I understand that for standard bits the difference between a 64 bit memory and a 32 bit memory is 2^64 divided by 2^32. This means that with 64 bits we can access approximately 4294967296 or about four billion times the physical memory than with 32 bits.

Now I am wondering what the difference is for quantum computers, if theres is any.

Can you explain this to me please? Thank you!

  • 1
    $\begingroup$ You are looking for Holevo's theorem (en.wikipedia.org/wiki/Holevo%27s_theorem), which says that the amount of retrievable information in $n$ qubits is simply $n$ bits. $\endgroup$
    – Rococo
    Dec 6, 2022 at 5:59

1 Answer 1


To amplify what @Rococo said, qubits are way more powerful than bits, but in the end you can only extract a small amount of information from it.

Theoretically, you could store all of Shakespeare's works on a single qubit. But then you ask the qubit a single yes/no question about Shakespeare's works ("are there more 'e's than 's's in the corpus?") , and it forgets everything it knew about Shakespeare except the answer to that single question.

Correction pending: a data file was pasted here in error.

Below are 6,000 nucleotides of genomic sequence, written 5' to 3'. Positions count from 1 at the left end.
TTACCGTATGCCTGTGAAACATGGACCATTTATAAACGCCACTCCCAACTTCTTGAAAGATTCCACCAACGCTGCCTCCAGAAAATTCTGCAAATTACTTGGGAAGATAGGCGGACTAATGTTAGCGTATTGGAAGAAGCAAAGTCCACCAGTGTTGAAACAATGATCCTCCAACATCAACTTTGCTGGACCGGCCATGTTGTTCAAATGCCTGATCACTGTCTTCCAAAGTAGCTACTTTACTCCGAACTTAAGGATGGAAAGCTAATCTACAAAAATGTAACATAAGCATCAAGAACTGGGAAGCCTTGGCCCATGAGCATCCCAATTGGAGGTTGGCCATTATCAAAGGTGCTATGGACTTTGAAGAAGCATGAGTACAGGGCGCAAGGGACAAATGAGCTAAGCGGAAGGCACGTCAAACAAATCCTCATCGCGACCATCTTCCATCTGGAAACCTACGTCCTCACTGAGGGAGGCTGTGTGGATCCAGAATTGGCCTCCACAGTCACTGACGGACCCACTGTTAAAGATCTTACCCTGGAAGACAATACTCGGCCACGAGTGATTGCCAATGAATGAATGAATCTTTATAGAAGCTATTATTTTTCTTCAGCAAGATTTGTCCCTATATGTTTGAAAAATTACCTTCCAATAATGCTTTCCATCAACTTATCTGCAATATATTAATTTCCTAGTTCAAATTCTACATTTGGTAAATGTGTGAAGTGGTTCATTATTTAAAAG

• $\begingroup$ How do you store all Shakespeare's work on a single qubit, theoretically? $\endgroup$
    – MonteNero
    May 6, 2023 at 2:10
  • $\begingroup$ Theoretically, a qubits specifies an infinite precision probability of being read as "1" in the Z axis with a probability of between 0 and 1. Obviously, no such qubit exists in practice, but that is the theory. All of Shakespeares works can likewise be encoded as a very precise fraction between 0 and 1. $\endgroup$ May 6, 2023 at 5:54

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